Loved the 'blind assembly' and the opportunity to lay down the material in stages, so it does not have to be perfect at the first script or edit. Screenings....discussions.... but most important is taking the time! I've been working on my film for many years, in-between surviving....but is hard to hear people say ''just get it done! You have enough interviews, enough research''.....when only I know my subject material. Ken Burns has given me the green light to stay focused on the process and do it right! Thank you Ken!

Michael B.

I knew I was going to like the editing chapters, and although I have been forced to edit myself, having a "good person" as an editor is the best you can do for your film. I especially liked the part about the "blind assembly". Most of my work has to do with music, sometimes music and dance. When I edit, I can sometimes feel the pea under the mattresses, but I can't figure out where it is. I have often watched my full-length music and dance edits with the sound turned off, and you'd be surprised at your work if you do that. It can be a nightmare, but a useful one. Equally, I have listened to the edited soundtrack without the picture. In both cases, these painful exercises have showed me exactly where that pea was.

Heinrich Eugen V.

On the low budget you usually do everything from the development to the final cut. This can be good and bad. Good because you can entirely control everything. Bad, because from the screen writing you set yourself inside the box and then your entire production leads by your bias. Something I need to put a production on a long time aside to jump outside of my box.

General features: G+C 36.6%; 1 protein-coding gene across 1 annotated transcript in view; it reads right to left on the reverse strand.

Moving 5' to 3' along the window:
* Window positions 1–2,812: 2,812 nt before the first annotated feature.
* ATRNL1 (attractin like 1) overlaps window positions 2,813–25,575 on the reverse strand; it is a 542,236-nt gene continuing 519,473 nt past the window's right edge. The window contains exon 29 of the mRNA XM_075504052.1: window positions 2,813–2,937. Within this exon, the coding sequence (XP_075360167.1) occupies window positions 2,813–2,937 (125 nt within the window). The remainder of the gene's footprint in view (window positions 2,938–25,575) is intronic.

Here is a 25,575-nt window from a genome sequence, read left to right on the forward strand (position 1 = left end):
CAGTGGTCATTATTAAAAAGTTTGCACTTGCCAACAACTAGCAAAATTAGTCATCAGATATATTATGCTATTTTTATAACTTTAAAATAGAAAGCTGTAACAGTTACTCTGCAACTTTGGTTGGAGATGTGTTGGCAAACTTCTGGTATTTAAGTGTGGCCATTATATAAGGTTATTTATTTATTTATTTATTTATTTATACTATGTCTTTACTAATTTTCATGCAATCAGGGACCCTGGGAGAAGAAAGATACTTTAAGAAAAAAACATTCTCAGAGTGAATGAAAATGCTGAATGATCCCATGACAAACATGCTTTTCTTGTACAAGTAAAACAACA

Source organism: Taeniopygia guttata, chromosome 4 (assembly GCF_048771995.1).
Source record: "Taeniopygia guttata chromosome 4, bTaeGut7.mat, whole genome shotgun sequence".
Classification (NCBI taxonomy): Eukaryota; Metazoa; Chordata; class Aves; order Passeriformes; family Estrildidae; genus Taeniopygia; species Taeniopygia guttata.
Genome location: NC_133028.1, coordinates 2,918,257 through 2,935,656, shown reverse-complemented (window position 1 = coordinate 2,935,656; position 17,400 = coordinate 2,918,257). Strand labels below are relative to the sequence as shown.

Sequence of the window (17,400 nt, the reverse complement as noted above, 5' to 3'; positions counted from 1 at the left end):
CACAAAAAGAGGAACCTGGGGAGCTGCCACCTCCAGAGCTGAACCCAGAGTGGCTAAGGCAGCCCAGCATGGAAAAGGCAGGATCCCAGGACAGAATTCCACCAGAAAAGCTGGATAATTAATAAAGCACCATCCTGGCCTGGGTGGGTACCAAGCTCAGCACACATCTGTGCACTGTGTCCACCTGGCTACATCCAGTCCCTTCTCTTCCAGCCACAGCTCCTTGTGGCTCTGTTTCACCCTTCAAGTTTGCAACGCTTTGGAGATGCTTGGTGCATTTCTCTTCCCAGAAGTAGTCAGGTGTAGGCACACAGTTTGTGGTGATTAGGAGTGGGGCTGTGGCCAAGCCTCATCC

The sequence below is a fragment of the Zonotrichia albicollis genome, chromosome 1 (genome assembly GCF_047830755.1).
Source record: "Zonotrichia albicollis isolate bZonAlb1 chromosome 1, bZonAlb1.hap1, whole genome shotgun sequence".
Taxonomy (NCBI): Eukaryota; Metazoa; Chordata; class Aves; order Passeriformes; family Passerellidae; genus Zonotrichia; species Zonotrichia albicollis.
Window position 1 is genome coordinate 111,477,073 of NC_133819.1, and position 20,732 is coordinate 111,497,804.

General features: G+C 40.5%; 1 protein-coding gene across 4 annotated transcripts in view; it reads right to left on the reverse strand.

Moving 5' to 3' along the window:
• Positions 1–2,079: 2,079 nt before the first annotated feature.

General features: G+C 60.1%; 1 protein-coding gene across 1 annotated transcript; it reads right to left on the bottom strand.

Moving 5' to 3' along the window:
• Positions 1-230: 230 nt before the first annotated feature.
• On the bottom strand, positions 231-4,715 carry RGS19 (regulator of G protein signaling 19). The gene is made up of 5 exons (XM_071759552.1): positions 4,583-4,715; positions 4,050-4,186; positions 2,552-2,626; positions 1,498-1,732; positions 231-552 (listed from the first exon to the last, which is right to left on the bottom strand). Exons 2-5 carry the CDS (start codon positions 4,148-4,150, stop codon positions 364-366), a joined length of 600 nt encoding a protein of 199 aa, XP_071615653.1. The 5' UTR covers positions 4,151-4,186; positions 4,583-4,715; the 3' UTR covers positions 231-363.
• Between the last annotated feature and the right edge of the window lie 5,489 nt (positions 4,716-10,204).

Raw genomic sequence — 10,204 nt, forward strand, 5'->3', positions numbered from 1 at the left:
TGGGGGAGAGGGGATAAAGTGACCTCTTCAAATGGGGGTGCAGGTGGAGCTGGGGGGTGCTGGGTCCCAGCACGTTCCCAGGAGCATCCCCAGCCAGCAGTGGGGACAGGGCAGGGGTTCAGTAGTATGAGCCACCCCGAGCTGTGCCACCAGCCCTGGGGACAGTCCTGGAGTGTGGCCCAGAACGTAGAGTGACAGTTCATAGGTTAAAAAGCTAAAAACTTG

Editing is central to what we do. It's the most important part of the process, and in a way, of course it is, because it's the synthesis of all the stuff that you've gathered. But this has to be seen in the context of an entire process, in which we never stop researching, and we never stop writing. So editing is something that is beginning. And while it is ongoing, we are still engaged in many, many other aspects, all feeding in to the editing, and all with the idea that we are somehow making this developing script, this developing cut, better and better and better. [MUSIC PLAYING] I have never really, since college, been my own editor, where I've cut the film and marked it. I've done all that. I've cut A and B rolls. I've done the old, arcane stuff, worked even with upright moviolas and steambacks and flatbed moviolas and Cam machines, and all sort of stuff. But since I began my professional life post-college, I've had someone physically editing the film. And the single best thing you can do is get good people. And they don't have to be good necessarily artistically. They're just good people. Because you can learn all of this stuff. And so I've converted housewives to producers and kids that were interns into unbelievable editors. And the biggest thing you have to do is to trust them. And so what I don't want to do is hang over them every single moment. I try to limit my contact to those screenings, where I can focus all my attention and benefit from a bunch of other eyeballs looking at it. But a lot of it is trust. And that's true with cinematography. It's true with other people that you're engaged in who work on the project with you. It's a wonderful thing when you can love the people you work with and begin to trust them. So it's not a singular exercise, is the first law of filmmaking. Nobody, no matter how great the auteur, not Orson Welles, not anybody does it alone. [MUSIC PLAYING] After our experiences with "Civil War", "Baseball", and "Jazz", in which our editors were spending an inordinate amount of time adding picture to the first assembly, we created what we call a blind assembly, in which we have worked on the script through several iterations. I, as the scratch narrator had recorded that material. We've dumped in whatever talking heads, however cut up they might be, into places where we think they might work. And then we listen to it, look at it, as a blind assembly. Whenever there's the narration, you're seeing nothing. Whenever there's a first-person voice, you're seeing nothing. There's no music. It's just to sort of hear it, almost as if you had heard a radio play. We would do that to help us understand the larger shape of the narrative and what was extraneous and what we needed to do. And that permitted us in the next pass to go and begin to add picture. In some of the longer series, we now have two, sometimes three, blind assemblies, because we are really wrestling with complex structures, Russi...